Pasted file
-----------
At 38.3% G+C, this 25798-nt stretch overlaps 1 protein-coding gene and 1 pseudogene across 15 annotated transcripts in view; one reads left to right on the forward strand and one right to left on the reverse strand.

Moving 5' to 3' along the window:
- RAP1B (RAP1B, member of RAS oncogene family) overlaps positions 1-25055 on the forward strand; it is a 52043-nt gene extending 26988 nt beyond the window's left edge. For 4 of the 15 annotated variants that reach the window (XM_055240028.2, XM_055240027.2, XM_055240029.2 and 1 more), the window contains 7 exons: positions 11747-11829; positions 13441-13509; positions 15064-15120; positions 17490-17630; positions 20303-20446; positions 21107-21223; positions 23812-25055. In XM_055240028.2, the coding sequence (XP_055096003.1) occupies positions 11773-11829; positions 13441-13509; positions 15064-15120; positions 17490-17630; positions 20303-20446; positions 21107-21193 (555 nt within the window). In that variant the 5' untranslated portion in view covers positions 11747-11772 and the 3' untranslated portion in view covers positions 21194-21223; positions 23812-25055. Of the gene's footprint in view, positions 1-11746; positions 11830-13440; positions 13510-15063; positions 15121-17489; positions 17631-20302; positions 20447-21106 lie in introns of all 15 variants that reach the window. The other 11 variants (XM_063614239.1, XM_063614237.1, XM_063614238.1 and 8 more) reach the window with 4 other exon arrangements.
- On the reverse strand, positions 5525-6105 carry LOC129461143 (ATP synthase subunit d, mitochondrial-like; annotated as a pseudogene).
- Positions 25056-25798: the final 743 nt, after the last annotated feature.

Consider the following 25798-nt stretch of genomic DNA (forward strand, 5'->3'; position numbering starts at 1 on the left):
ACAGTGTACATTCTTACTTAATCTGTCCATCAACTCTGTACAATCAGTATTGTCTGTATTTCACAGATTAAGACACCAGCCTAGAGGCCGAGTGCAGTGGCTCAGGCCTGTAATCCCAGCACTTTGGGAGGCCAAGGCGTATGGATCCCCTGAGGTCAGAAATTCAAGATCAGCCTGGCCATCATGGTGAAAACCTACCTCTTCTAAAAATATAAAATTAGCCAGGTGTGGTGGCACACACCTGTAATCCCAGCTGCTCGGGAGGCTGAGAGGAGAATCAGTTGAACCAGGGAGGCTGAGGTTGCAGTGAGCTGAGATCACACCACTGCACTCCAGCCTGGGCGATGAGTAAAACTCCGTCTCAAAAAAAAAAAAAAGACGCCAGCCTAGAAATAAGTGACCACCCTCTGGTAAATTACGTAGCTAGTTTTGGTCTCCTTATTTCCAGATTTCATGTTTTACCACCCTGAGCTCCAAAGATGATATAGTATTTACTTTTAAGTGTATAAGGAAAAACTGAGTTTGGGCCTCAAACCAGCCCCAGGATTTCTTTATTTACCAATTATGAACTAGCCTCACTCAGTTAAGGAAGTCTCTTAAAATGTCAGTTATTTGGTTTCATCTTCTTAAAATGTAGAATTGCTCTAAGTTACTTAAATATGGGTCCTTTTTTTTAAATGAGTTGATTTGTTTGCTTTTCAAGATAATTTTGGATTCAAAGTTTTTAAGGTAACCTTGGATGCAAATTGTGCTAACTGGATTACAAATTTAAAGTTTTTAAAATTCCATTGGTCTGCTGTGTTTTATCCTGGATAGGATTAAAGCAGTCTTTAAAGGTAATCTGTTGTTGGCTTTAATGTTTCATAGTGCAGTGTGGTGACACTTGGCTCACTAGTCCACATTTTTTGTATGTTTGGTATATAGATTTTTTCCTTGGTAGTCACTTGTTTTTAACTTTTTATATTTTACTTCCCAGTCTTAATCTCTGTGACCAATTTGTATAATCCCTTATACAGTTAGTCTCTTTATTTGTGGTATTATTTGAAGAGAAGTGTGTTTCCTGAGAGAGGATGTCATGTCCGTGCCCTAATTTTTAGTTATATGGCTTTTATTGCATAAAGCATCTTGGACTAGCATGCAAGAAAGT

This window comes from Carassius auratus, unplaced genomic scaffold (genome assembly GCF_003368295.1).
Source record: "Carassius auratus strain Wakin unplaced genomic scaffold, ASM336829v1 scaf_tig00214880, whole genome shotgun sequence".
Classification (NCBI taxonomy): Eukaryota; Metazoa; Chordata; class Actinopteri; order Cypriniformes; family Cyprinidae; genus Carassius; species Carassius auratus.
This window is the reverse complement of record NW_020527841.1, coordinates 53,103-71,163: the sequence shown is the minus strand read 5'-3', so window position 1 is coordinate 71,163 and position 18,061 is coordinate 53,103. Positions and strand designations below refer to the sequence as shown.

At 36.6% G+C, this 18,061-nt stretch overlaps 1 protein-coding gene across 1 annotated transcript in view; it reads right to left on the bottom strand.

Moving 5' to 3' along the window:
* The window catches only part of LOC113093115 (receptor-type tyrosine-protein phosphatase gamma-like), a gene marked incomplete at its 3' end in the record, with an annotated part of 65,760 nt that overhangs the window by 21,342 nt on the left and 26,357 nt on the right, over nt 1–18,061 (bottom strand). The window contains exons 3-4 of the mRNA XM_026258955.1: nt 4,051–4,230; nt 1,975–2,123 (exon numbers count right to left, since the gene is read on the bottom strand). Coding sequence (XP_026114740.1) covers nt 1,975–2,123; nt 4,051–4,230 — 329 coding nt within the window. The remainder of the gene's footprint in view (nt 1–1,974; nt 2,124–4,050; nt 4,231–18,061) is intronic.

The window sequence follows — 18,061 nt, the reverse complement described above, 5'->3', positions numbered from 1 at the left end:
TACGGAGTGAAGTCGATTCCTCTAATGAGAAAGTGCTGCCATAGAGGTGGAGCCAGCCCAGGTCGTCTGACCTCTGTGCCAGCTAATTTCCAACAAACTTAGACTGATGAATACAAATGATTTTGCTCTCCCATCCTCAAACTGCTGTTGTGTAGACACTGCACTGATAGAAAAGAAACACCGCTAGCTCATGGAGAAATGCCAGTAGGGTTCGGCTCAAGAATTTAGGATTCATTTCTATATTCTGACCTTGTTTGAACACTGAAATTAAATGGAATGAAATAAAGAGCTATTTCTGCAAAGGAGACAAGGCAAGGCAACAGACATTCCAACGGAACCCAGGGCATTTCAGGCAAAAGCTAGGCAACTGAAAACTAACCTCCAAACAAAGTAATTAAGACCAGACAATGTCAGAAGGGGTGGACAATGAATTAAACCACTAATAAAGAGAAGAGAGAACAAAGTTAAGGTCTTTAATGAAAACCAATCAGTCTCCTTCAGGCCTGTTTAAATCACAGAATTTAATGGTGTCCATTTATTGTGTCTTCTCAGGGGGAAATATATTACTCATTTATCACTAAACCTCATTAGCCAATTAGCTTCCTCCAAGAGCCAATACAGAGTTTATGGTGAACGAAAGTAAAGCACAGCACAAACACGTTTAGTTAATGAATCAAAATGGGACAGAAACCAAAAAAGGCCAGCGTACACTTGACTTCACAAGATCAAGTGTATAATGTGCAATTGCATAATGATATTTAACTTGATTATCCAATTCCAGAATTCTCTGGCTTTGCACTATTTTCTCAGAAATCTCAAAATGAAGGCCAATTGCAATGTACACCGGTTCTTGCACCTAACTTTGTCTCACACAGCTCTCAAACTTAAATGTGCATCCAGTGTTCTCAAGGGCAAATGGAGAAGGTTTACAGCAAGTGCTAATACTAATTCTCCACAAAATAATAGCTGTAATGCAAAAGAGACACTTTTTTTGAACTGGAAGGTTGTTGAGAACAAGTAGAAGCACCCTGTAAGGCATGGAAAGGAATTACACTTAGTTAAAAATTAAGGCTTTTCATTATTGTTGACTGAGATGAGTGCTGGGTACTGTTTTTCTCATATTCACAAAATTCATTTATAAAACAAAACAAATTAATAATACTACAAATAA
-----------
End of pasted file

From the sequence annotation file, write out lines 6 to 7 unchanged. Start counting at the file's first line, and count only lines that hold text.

Consider the following 25798-nt stretch of genomic DNA (forward strand, 5'->3'; position numbering starts at 1 on the left):
ACAGTGTACATTCTTACTTAATCTGTCCATCAACTCTGTACAATCAGTATTGTCTGTATTTCACAGATTAAGACACCAGCCTAGAGGCCGAGTGCAGTGGCTCAGGCCTGTAATCCCAGCACTTTGGGAGGCCAAGGCGTATGGATCCCCTGAGGTCAGAAATTCAAGATCAGCCTGGCCATCATGGTGAAAACCTACCTCTTCTAAAAATATAAAATTAGCCAGGTGTGGTGGCACACACCTGTAATCCCAGCTGCTCGGGAGGCTGAGAGGAGAATCAGTTGAACCAGGGAGGCTGAGGTTGCAGTGAGCTGAGATCACACCACTGCACTCCAGCCTGGGCGATGAGTAAAACTCCGTCTCAAAAAAAAAAAAAAGACGCCAGCCTAGAAATAAGTGACCACCCTCTGGTAAATTACGTAGCTAGTTTTGGTCTCCTTATTTCCAGATTTCATGTTTTACCACCCTGAGCTCCAAAGATGATATAGTATTTACTTTTAAGTGTATAAGGAAAAACTGAGTTTGGGCCTCAAACCAGCCCCAGGATTTCTTTATTTACCAATTATGAACTAGCCTCACTCAGTTAAGGAAGTCTCTTAAAATGTCAGTTATTTGGTTTCATCTTCTTAAAATGTAGAATTGCTCTAAGTTACTTAAATATGGGTCCTTTTTTTTAAATGAGTTGATTTGTTTGCTTTTCAAGATAATTTTGGATTCAAAGTTTTTAAGGTAACCTTGGATGCAAATTGTGCTAACTGGATTACAAATTTAAAGTTTTTAAAATTCCATTGGTCTGCTGTGTTTTATCCTGGATAGGATTAAAGCAGTCTTTAAAGGTAATCTGTTGTTGGCTTTAATGTTTCATAGTGCAGTGTGGTGACACTTGGCTCACTAGTCCACATTTTTTGTATGTTTGGTATATAGATTTTTTCCTTGGTAGTCACTTGTTTTTAACTTTTTATATTTTACTTCCCAGTCTTAATCTCTGTGACCAATTTGTATAATCCCTTATACAGTTAGTCTCTTTATTTGTGGTATTATTTGAAGAGAAGTGTGTTTCCTGAGAGAGGATGTCATGTCCGTGCCCTAATTTTTAGTTATATGGCTTTTATTGCATAAAGCATCTTGGACTAGCATGCAAGAAAGT